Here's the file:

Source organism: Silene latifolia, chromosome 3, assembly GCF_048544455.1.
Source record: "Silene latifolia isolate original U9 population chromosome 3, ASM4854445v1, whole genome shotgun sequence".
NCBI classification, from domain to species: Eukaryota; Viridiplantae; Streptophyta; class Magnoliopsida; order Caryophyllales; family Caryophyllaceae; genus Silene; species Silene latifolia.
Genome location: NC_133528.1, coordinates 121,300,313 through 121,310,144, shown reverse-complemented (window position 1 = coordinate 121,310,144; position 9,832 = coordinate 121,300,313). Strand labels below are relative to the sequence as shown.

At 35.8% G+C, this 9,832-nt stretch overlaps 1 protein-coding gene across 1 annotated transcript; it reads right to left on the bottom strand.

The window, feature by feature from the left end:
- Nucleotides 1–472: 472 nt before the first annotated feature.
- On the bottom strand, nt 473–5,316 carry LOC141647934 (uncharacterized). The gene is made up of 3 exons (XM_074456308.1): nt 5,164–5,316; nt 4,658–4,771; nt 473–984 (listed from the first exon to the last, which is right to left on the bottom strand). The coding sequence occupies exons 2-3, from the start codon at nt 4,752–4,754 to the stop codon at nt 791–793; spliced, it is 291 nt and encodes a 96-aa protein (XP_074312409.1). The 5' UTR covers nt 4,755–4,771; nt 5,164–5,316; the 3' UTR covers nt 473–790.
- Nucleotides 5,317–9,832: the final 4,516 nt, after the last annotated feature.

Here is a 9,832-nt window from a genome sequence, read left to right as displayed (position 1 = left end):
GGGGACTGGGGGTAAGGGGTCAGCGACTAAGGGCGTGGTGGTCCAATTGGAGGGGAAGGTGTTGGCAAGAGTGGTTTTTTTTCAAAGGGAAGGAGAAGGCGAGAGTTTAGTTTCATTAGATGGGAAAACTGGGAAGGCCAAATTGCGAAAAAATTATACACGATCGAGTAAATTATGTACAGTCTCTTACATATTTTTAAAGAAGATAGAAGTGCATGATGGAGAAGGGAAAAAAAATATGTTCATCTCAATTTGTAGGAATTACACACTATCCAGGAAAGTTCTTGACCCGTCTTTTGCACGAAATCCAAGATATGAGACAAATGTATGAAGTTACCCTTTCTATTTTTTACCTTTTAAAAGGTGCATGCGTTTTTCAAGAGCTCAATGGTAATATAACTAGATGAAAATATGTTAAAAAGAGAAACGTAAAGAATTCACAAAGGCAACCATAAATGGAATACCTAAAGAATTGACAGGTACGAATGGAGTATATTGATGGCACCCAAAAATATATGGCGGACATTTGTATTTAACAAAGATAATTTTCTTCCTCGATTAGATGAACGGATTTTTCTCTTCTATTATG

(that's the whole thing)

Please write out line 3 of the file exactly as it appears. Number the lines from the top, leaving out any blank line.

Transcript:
NCBI classification, from domain to species: Eukaryota; Viridiplantae; Streptophyta; class Magnoliopsida; order Caryophyllales; family Caryophyllaceae; genus Silene; species Silene latifolia.